If there’s a common theme in Jesus’ ministry and message, it’s about a different way of responding to evil, to injustice, to violence, than the traditional human response of fighting fire with fire. Jesus’ life and death were a testament to this divine Third Way—a way that refuses to identify sin with sinners, evil with evil-doers, that insists on the possibility of redemption and seeks to transform a violent situation not by a final lethal stroke of violence, but by a creative act of love—even, if necessary, love that suffers unto death.
As a response to evil, there’s an unbridgeable gulf between picking up a cross and picking up a gun.
To say that a good guy with a gun is the only solution to an armed villain—well, isn’t that a fundamental rejection of the very heart of the gospel? The gospel message is that the evils of the world were overcome, not by a military general using the weapons of war to kill and maim the bad guys, but by a man who refused the temptations of worldly power and, instead, followed the path to Calvary—a path whose purpose was to save us all from the bad that is in each of us.
The gospel message stands in stark opposition to LaPierre’s idea that violence is the only way to stop evil, and it does so in large measure by challenging the core assumption that underlies it, the assumption so explicitly presupposed in LaPierre’s claim—namely, that the world can be neatly parsed by hat color into the good and the bad.
If there is a reason why Christians must reject LaPierre’s slogan, it’s because Christians believe that none of us is so good that we can’t go wrong in targeting the so-called bad guy (as we all saw so starkly in George Zimmerman’s fatal altercation with Trayvon Martin); and none of us is so wicked that a creative act of love, a surprising moment of transformative grace, has no chance of reconnecting us with our Creator and so inspiring our finger to fall away from the trigger.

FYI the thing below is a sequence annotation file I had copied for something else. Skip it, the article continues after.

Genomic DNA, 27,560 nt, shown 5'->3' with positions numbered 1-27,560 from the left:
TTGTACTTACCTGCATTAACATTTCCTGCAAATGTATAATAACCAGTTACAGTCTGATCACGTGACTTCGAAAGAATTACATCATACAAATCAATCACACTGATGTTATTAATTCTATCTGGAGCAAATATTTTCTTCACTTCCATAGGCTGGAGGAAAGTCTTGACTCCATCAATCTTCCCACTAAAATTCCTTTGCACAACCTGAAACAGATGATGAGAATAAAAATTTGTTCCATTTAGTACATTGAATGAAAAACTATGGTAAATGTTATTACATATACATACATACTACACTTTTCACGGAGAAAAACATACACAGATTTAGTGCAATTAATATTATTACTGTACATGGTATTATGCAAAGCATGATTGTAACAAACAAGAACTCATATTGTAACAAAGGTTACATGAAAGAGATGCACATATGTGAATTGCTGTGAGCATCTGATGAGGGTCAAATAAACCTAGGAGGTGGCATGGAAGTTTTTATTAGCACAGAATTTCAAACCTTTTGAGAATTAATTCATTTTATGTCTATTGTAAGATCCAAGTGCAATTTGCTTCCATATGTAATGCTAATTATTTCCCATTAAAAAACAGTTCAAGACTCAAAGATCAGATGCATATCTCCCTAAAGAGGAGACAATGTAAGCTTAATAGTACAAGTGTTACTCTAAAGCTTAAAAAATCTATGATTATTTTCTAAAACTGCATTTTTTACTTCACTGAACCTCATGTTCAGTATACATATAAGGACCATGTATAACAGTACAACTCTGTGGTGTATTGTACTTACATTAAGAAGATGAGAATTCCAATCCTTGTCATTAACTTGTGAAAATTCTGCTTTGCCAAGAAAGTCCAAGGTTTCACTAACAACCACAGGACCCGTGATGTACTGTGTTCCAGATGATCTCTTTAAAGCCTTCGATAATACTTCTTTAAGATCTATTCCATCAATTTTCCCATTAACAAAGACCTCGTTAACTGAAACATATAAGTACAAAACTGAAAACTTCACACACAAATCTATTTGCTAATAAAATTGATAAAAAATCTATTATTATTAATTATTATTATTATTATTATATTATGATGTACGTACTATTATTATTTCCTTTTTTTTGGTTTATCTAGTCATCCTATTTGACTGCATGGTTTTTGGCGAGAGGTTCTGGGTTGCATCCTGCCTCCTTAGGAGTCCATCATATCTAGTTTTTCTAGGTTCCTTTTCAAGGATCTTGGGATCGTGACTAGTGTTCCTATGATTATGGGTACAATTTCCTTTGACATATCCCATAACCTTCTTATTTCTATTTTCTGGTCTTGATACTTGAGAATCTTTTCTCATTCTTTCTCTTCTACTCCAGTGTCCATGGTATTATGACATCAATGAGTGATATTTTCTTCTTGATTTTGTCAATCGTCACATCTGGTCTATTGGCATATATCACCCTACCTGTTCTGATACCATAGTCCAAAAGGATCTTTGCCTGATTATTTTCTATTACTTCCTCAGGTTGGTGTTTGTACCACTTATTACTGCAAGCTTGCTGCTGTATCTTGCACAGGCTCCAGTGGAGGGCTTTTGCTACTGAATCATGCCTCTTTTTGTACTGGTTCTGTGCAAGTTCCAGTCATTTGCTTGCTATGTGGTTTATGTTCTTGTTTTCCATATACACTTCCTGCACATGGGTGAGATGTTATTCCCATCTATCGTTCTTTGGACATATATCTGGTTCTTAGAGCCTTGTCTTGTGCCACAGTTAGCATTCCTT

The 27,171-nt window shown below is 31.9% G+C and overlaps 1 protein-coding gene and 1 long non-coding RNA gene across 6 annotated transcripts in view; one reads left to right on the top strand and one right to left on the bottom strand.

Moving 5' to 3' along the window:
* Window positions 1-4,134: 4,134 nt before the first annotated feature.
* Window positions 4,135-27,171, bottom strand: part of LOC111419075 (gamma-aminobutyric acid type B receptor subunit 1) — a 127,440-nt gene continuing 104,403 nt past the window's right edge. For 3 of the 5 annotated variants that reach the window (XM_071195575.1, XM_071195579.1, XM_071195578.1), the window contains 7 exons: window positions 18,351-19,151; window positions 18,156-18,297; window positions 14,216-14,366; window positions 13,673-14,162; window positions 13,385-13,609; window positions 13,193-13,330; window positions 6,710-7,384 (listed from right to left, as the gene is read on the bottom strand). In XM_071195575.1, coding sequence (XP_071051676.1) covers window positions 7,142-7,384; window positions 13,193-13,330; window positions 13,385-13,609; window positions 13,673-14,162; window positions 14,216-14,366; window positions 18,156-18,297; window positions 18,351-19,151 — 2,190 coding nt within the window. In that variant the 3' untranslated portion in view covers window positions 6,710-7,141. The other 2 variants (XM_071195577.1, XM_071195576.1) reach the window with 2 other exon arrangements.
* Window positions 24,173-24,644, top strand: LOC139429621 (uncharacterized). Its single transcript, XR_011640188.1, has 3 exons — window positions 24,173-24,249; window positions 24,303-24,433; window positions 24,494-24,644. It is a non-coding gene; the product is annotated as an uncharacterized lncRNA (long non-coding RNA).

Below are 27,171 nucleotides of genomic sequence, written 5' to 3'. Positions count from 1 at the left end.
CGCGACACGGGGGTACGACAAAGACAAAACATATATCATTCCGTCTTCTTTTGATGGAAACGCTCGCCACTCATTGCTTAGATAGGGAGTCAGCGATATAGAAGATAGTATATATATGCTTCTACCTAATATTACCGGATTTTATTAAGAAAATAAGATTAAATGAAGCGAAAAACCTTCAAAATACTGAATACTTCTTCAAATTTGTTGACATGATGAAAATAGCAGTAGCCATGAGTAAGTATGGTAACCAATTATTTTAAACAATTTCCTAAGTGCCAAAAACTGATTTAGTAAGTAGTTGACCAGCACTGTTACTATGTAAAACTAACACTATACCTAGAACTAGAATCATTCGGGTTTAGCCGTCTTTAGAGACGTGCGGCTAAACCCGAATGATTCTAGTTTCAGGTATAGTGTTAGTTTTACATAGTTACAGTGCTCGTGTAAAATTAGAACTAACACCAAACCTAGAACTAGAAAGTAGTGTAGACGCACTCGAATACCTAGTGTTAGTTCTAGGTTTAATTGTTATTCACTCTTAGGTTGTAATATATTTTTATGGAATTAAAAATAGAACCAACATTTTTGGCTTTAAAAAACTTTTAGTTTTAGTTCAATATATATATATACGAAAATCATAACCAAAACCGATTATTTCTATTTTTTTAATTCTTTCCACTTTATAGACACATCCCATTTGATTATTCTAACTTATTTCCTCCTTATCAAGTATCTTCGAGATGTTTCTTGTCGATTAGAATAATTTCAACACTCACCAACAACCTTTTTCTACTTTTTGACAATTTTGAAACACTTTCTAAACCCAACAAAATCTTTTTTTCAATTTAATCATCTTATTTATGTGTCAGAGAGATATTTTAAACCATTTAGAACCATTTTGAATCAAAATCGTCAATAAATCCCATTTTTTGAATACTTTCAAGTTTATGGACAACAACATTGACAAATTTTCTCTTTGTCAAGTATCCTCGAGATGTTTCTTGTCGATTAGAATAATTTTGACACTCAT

The other day, a Georgia town was blessed by just this sort of surprising moment of transformative grace, when a woman named Antoinette Tuff talked down a disturbed man planning to shoot his way through an elementary school. Armed only with her courage, her faith, and her compassion--and attributing the outcome to the power of God--she inspired a finger to fall from a trigger. We can only guess how many lives were saved.
If you haven't seen her interview, do yourself a favor and watch it now.
It is one thing to talk about the possibilities that grace opens up. It is something else again to witness it.
The reality of such grace does not answer all the difficult questions about gun rights and gun regulations, and Antoinette's testimony should not be treated as if it did. But it should be a reminder of the power of compassion, the transforming power that can result from a sincere openness to the fellow humanity of others--even those we might so easily dismiss as moral monsters.